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19 October 2003
Slow start for Marlin
Source : VG
Italy and Norway are the exceptions - otherwise things go slow for Lene Marlin (23) and the album Another Day, with moderate positions on the European hit lists.

The single You Weren't There has in other words not functioned as a locomotive for the new album Another Day, which risks to be another bowl for Lene Marlin compared to Playing My Game.

Weak sales

A walkthrough of the various European hit lists reveals that the record buyers aren't exactly running down the stores to secure the Marlin album. The comfort must be that Another Day was just released four weeks ago on the continent, and three weeks ago in Great Britain. However, one should ask whether Marlin has lost many of her old fans - who bought a whole 1.7 million copies of the debut album. In Great Britain the album sold 250.000, while 300.000 French and equally as many Italians secured the debut album.

EMI commitment

The expectations were, to put it mildly, high: EMI Music Publishing, the world's greatest music publisher, wrote in its annual report for 2000 - where they only mentioned a handful of artists - that they expected more hit songs from Marlin the following year.

Exactly how much Another Day has sold over the counter is difficult to evaluate this early, but it's most probably not more than two - three hundred thousand copies.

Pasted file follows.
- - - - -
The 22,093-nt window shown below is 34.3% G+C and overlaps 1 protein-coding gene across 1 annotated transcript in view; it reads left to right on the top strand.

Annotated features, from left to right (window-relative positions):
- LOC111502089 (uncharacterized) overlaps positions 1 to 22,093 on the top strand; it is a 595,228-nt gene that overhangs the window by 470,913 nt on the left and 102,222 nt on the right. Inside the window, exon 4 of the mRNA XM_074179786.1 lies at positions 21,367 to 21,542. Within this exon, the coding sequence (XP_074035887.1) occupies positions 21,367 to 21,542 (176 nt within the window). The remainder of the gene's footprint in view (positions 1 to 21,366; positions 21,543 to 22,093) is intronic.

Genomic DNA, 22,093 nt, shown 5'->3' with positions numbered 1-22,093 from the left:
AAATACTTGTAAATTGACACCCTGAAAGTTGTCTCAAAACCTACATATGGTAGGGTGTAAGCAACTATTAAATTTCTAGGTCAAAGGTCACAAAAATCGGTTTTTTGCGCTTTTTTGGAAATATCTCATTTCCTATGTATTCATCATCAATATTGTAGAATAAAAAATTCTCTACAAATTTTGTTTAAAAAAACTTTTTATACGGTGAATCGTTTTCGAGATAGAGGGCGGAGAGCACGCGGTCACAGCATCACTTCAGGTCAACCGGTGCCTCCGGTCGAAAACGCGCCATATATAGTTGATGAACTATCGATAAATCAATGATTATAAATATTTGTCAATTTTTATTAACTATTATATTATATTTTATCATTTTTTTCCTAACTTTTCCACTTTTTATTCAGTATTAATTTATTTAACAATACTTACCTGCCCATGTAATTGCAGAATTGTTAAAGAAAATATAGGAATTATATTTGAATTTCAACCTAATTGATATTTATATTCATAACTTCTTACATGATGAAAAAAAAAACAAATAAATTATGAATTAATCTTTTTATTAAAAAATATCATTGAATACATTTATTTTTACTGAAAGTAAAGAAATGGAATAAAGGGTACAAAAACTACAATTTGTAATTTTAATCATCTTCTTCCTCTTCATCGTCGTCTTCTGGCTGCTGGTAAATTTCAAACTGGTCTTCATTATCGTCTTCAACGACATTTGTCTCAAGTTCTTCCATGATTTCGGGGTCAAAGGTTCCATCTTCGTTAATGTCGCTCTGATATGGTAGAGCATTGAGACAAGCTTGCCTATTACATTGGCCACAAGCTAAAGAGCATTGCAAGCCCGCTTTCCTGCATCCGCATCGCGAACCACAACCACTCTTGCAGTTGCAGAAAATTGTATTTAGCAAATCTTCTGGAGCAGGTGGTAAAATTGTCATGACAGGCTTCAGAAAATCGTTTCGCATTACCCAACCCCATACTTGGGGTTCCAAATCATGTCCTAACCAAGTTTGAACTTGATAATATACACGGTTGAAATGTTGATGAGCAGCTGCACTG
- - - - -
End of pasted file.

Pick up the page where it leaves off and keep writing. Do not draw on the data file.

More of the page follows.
The album has sold to gold in Italy, which means 50.000, and about the same here at home.

In Italy (9th position) and Norway (4th position) things still go well, even though Another Day was tilted down from the 1st position on the VG chart pretty quickly. In Germany Another Day lies on a modest 66th place. In Austria Marlin isn't even on the charts, while she's in a 39th position in Switzerland.

Weak British sales

The Marlin album has fallen out of the hit lists in Denmark, Finland, Greece, Hungary, the Netherlands and Belgium, while it still hasn't been visible in Portugal and Spain. In Great Britain, Europe's largest market, only the single You Weren't There has been in so far, but only in a weak 59th position, before it disappeared on the head out in the dark during the first week.

In Sweden the album has fallen from a 26th to a 34th place in the course of three weeks. If the decline continues, Lene Marlin will be out during the next week.

Per Eirik Johansen, director of EMI Norway, wasn't available for a comment yesterday.

Translation by Tef Johs


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